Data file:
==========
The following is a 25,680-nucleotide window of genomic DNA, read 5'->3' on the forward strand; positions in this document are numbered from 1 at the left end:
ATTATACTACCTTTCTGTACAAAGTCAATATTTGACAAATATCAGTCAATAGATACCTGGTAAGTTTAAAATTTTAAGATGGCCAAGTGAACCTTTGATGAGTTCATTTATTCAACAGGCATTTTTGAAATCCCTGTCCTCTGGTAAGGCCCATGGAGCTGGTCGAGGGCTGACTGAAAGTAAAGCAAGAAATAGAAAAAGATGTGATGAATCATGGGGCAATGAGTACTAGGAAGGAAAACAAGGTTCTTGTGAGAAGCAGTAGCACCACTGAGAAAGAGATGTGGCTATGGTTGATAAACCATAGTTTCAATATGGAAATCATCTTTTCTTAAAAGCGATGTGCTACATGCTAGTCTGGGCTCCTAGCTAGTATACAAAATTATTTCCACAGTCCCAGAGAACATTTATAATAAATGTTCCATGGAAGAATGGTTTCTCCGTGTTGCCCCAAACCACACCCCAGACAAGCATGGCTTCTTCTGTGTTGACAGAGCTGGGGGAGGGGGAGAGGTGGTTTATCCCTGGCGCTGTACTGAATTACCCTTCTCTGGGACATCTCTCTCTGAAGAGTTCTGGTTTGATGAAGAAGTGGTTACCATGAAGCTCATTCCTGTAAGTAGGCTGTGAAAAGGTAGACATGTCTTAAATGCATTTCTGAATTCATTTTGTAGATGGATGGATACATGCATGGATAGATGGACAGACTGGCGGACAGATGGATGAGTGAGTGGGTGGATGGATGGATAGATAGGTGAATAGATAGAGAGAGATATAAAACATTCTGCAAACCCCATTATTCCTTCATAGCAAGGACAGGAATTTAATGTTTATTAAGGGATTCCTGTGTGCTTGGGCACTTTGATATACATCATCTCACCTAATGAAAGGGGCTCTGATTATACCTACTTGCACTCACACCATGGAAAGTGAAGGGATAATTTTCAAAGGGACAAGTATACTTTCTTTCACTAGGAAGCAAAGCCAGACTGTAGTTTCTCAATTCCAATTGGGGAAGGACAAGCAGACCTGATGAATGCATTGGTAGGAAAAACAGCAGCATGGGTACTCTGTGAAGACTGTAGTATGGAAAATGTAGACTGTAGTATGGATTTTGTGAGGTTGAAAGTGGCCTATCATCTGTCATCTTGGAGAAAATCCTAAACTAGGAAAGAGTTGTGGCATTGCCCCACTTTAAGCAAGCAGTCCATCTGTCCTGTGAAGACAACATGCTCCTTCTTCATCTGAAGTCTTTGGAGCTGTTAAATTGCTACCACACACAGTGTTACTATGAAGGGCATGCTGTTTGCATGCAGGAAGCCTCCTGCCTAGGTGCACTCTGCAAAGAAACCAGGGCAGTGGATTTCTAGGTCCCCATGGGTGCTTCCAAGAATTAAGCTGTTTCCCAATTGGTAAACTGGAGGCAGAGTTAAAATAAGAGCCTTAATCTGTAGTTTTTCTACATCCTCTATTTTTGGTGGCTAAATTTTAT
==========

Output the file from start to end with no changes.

The following is a 25,680-nucleotide window of genomic DNA, read 5'->3' on the forward strand; positions in this document are numbered from 1 at the left end:
ATTATACTACCTTTCTGTACAAAGTCAATATTTGACAAATATCAGTCAATAGATACCTGGTAAGTTTAAAATTTTAAGATGGCCAAGTGAACCTTTGATGAGTTCATTTATTCAACAGGCATTTTTGAAATCCCTGTCCTCTGGTAAGGCCCATGGAGCTGGTCGAGGGCTGACTGAAAGTAAAGCAAGAAATAGAAAAAGATGTGATGAATCATGGGGCAATGAGTACTAGGAAGGAAAACAAGGTTCTTGTGAGAAGCAGTAGCACCACTGAGAAAGAGATGTGGCTATGGTTGATAAACCATAGTTTCAATATGGAAATCATCTTTTCTTAAAAGCGATGTGCTACATGCTAGTCTGGGCTCCTAGCTAGTATACAAAATTATTTCCACAGTCCCAGAGAACATTTATAATAAATGTTCCATGGAAGAATGGTTTCTCCGTGTTGCCCCAAACCACACCCCAGACAAGCATGGCTTCTTCTGTGTTGACAGAGCTGGGGGAGGGGGAGAGGTGGTTTATCCCTGGCGCTGTACTGAATTACCCTTCTCTGGGACATCTCTCTCTGAAGAGTTCTGGTTTGATGAAGAAGTGGTTACCATGAAGCTCATTCCTGTAAGTAGGCTGTGAAAAGGTAGACATGTCTTAAATGCATTTCTGAATTCATTTTGTAGATGGATGGATACATGCATGGATAGATGGACAGACTGGCGGACAGATGGATGAGTGAGTGGGTGGATGGATGGATAGATAGGTGAATAGATAGAGAGAGATATAAAACATTCTGCAAACCCCATTATTCCTTCATAGCAAGGACAGGAATTTAATGTTTATTAAGGGATTCCTGTGTGCTTGGGCACTTTGATATACATCATCTCACCTAATGAAAGGGGCTCTGATTATACCTACTTGCACTCACACCATGGAAAGTGAAGGGATAATTTTCAAAGGGACAAGTATACTTTCTTTCACTAGGAAGCAAAGCCAGACTGTAGTTTCTCAATTCCAATTGGGGAAGGACAAGCAGACCTGATGAATGCATTGGTAGGAAAAACAGCAGCATGGGTACTCTGTGAAGACTGTAGTATGGAAAATGTAGACTGTAGTATGGATTTTGTGAGGTTGAAAGTGGCCTATCATCTGTCATCTTGGAGAAAATCCTAAACTAGGAAAGAGTTGTGGCATTGCCCCACTTTAAGCAAGCAGTCCATCTGTCCTGTGAAGACAACATGCTCCTTCTTCATCTGAAGTCTTTGGAGCTGTTAAATTGCTACCACACACAGTGTTACTATGAAGGGCATGCTGTTTGCATGCAGGAAGCCTCCTGCCTAGGTGCACTCTGCAAAGAAACCAGGGCAGTGGATTTCTAGGTCCCCATGGGTGCTTCCAAGAATTAAGCTGTTTCCCAATTGGTAAACTGGAGGCAGAGTTAAAATAAGAGCCTTAATCTGTAGTTTTTCTACATCCTCTATTTTTGGTGGCTAAATTTTAT